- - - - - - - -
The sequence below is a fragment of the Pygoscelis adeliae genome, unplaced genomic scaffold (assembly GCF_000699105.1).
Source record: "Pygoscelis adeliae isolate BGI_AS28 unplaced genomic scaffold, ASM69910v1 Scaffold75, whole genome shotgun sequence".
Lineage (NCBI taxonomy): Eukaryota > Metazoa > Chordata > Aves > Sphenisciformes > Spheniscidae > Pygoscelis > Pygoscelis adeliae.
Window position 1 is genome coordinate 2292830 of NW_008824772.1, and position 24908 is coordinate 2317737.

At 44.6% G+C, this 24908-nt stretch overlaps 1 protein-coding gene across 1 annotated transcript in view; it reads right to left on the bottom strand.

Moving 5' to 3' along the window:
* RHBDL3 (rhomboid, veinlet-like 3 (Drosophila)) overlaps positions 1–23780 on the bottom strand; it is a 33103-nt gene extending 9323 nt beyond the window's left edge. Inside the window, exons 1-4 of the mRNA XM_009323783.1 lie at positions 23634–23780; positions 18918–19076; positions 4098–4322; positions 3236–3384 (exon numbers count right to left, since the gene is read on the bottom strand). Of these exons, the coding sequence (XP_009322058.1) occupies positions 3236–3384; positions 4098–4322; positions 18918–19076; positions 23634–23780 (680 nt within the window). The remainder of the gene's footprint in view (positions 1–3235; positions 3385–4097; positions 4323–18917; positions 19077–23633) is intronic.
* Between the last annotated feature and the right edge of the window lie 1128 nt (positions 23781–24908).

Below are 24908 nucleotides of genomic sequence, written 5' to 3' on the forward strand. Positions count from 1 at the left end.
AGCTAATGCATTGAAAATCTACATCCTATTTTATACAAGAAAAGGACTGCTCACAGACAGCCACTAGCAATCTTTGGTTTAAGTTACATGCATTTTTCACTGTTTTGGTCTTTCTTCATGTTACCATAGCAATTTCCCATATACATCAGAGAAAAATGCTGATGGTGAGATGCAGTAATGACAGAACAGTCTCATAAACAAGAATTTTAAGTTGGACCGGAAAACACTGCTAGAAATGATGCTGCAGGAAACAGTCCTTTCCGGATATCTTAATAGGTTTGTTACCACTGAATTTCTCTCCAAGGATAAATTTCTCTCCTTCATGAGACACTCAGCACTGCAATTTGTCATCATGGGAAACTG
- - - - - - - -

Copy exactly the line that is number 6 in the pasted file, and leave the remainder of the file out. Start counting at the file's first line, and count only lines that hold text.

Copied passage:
Moving 5' to 3' along the window: